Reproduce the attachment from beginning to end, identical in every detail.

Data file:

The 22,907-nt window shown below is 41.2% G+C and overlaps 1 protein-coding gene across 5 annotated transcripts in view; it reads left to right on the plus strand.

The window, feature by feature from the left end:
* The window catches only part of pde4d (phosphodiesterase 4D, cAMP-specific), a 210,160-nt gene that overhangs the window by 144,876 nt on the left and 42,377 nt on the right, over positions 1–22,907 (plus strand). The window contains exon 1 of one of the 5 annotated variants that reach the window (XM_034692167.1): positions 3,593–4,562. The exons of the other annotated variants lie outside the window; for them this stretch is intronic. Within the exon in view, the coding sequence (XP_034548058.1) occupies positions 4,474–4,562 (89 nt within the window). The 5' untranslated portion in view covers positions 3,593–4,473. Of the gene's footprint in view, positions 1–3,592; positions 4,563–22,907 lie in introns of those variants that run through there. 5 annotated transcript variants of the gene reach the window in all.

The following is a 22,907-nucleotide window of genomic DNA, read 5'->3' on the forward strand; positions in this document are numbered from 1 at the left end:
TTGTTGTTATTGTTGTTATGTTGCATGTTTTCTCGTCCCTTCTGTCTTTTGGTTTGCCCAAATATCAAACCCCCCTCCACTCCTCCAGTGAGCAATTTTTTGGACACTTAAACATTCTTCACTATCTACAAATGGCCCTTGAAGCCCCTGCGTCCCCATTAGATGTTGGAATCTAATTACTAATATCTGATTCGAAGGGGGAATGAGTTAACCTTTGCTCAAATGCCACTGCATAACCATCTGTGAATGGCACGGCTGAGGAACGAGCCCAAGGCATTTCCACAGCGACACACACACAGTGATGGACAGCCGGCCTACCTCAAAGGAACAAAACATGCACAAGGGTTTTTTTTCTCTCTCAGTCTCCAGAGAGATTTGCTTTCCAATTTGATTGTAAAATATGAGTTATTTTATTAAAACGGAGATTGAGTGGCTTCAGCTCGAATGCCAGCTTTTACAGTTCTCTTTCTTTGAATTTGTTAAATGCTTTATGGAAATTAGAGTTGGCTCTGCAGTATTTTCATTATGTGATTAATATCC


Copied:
The 22,907-nt window shown below is 41.2% G+C and overlaps 1 protein-coding gene across 5 annotated transcripts in view; it reads left to right on the plus strand.

The window, feature by feature from the left end:
* The window catches only part of pde4d (phosphodiesterase 4D, cAMP-specific), a 210,160-nt gene that overhangs the window by 144,876 nt on the left and 42,377 nt on the right, over positions 1–22,907 (plus strand). The window contains exon 1 of one of the 5 annotated variants that reach the window (XM_034692167.1): positions 3,593–4,562. The exons of the other annotated variants lie outside the window; for them this stretch is intronic. Within the exon in view, the coding sequence (XP_034548058.1) occupies positions 4,474–4,562 (89 nt within the window). The 5' untranslated portion in view covers positions 3,593–4,473. Of the gene's footprint in view, positions 1–3,592; positions 4,563–22,907 lie in introns of those variants that run through there. 5 annotated transcript variants of the gene reach the window in all.

The following is a 22,907-nucleotide window of genomic DNA, read 5'->3' on the forward strand; positions in this document are numbered from 1 at the left end:
TTGTTGTTATTGTTGTTATGTTGCATGTTTTCTCGTCCCTTCTGTCTTTTGGTTTGCCCAAATATCAAACCCCCCTCCACTCCTCCAGTGAGCAATTTTTTGGACACTTAAACATTCTTCACTATCTACAAATGGCCCTTGAAGCCCCTGCGTCCCCATTAGATGTTGGAATCTAATTACTAATATCTGATTCGAAGGGGGAATGAGTTAACCTTTGCTCAAATGCCACTGCATAACCATCTGTGAATGGCACGGCTGAGGAACGAGCCCAAGGCATTTCCACAGCGACACACACACAGTGATGGACAGCCGGCCTACCTCAAAGGAACAAAACATGCACAAGGGTTTTTTTTCTCTCTCAGTCTCCAGAGAGATTTGCTTTCCAATTTGATTGTAAAATATGAGTTATTTTATTAAAACGGAGATTGAGTGGCTTCAGCTCGAATGCCAGCTTTTACAGTTCTCTTTCTTTGAATTTGTTAAATGCTTTATGGAAATTAGAGTTGGCTCTGCAGTATTTTCATTATGTGATTAATATCC